This past March, billionaire Warren Buffett offered $1 billion to anyone who could accurately predict each NCAA basketball tournament game. Statistically, you have a one-in-9.2 quintillion chance of correctly guessing each game in the bracket, so it’s no surprise that the grand prize was unable to be claimed. Tonight, another sporting event that is nearly impossible to predict takes place in New York City – the NFL Draft.
The draft has become a sporting spectacle, with some calling it the “Super Bowl” of the offseason. With all its hype and media coverage, there is no questioning that the NFL Draft’s popularity is at an all-time high. But the most intriguing aspect of the draft is trying to predict where players will be selected and which teams will be choosing them. Throw in teams moving up and down in the draft as a result of draft-day trades and you have another sporting event that is nearly impossible to forecast. Like the NCAA tournament, it would be fun to see the likes of Buffett or Cleveland Cavaliers owner Dan Gilbert put up money to have fans attempt to predict the first round.
With so many unknowns in the draft, choosing each pick in the first round correctly is virtually impossible; so the person who would be offering the contest wouldn’t be in danger of coughing up the money. The contest would be a fun way for people to follow along with the draft, while competing with their friends and the country. These days ESPN doesn’t need help obtaining viewership during the draft, but incorporating a nationwide challenge would keep NFL fans occupied throughout Thursday’s coverage. There are smaller-scale ways to attempt to predict the draft, but to have something nationwide would entice even the non-football fan to play along in the hopes of taking home a large sum of money.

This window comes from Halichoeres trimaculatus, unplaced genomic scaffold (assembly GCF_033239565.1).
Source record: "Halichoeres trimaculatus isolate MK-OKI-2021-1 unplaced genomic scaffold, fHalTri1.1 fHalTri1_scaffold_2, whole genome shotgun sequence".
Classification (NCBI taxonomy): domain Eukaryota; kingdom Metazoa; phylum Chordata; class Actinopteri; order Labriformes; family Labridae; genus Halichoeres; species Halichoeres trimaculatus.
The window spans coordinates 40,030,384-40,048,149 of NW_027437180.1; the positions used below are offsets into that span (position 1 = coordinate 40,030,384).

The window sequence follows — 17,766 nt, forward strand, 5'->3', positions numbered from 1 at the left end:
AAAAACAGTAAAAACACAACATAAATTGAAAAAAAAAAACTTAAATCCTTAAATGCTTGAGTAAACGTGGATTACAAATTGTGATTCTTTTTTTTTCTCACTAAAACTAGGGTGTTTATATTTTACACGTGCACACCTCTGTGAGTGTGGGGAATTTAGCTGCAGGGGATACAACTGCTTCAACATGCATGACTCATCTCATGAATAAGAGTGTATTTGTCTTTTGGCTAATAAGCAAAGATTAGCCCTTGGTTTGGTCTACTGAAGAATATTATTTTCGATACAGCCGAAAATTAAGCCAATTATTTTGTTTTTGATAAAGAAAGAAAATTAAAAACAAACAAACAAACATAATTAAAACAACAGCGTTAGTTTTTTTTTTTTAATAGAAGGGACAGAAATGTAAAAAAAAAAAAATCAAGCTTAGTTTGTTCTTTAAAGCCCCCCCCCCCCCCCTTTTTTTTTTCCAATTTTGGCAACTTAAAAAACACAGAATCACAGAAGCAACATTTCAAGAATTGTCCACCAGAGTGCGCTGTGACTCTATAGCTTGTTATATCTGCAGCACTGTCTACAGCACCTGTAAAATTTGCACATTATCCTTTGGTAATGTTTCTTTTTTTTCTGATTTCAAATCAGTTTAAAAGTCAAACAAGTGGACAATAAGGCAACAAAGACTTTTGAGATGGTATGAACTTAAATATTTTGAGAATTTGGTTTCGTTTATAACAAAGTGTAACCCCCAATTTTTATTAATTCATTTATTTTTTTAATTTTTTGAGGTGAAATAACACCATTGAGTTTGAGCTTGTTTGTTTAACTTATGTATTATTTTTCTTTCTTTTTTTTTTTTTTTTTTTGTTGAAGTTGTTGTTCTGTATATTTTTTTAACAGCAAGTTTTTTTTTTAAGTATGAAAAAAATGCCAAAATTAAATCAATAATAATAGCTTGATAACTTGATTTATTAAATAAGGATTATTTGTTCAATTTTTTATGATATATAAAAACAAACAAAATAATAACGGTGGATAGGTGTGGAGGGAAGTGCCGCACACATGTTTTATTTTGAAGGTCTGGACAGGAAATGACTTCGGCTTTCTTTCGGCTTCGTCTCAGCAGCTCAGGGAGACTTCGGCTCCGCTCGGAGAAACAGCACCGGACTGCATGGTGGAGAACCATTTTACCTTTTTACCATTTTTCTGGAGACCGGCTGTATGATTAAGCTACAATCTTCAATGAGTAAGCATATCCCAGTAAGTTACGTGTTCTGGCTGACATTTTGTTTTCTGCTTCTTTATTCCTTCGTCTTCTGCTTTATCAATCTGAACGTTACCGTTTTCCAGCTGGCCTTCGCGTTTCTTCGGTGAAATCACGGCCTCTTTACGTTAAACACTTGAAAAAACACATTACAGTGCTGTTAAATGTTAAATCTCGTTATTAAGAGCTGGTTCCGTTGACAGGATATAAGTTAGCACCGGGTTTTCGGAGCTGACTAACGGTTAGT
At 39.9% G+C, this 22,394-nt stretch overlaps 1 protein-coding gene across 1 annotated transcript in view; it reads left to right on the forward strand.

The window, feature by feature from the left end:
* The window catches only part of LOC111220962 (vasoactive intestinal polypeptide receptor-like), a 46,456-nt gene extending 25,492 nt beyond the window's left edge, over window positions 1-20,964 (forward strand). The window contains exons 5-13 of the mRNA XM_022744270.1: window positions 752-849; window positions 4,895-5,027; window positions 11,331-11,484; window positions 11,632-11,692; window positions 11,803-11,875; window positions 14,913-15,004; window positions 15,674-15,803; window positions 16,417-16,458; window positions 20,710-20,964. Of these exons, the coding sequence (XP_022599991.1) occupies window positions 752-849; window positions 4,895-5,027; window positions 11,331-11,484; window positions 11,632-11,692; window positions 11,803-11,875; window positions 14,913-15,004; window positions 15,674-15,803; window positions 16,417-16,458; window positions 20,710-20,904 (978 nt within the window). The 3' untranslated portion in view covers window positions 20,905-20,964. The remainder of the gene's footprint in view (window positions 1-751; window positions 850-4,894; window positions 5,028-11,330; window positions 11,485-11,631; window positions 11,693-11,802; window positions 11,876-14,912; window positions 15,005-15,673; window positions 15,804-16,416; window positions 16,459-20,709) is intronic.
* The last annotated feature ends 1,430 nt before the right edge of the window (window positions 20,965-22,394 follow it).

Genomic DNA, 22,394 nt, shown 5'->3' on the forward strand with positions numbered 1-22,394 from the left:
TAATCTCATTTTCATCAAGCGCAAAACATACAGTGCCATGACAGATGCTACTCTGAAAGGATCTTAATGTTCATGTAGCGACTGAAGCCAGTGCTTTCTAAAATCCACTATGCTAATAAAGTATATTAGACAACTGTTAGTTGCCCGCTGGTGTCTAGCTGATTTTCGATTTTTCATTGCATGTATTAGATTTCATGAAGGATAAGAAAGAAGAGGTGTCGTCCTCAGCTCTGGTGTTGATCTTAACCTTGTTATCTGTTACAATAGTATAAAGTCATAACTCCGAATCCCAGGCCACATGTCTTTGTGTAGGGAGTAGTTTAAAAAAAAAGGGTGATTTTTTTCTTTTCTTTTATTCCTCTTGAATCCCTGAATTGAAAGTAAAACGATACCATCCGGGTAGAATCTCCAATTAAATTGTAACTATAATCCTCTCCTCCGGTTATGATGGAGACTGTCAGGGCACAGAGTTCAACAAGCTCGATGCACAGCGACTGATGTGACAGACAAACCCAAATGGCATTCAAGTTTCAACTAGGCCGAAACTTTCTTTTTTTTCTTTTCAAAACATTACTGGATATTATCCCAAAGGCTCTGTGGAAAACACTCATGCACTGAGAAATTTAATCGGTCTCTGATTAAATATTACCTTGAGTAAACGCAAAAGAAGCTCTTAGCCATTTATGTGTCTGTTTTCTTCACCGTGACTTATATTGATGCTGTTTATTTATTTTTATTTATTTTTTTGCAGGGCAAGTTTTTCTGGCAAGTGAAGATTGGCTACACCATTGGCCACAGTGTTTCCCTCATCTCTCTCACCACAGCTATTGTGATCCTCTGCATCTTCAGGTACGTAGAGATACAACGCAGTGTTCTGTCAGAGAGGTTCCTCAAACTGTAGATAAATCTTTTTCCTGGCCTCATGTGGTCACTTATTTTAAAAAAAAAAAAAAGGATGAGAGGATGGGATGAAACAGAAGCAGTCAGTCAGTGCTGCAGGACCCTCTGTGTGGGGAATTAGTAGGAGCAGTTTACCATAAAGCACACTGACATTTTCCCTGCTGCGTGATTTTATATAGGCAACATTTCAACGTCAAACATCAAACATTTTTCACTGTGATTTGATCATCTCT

As far as rules for the contest, it would be simple: place the correct team and draftee in the appropriate draft slot. Much like the NCAA tournament, extra points could be given to those who accurately predict a team’s choice if that choice is out of the given order of the draft. The easiest way of totaling the score would be as follows:
— One-point: Choosing the appropriate team in the draft slot
— Two-points: Choosing the appropriate player in the correct slot
— Three-points: Choosing the appropriate team/player in draft slot
— Six-points (2x multiplier): Choosing the appropriate team/player in a spot even after a trade is performed
This is the simplest way of scoring the draft contest; more rules could be implemented, but this is a start.
Speculation and rumors about teams and players in the draft is already crazy, but adding a contest that could potentially pay out a billion dollars would create a frenzy much like the NCAA tournament. The NFL Draft moves at a slow pace, but you can enjoy the coverage/downtime with anticipation of hitting a “three-pointer” with the next draft pick, taking you a step closer to the billion. Hopefully, NFL fans will see someone step up and present the funds for the contest in 2015.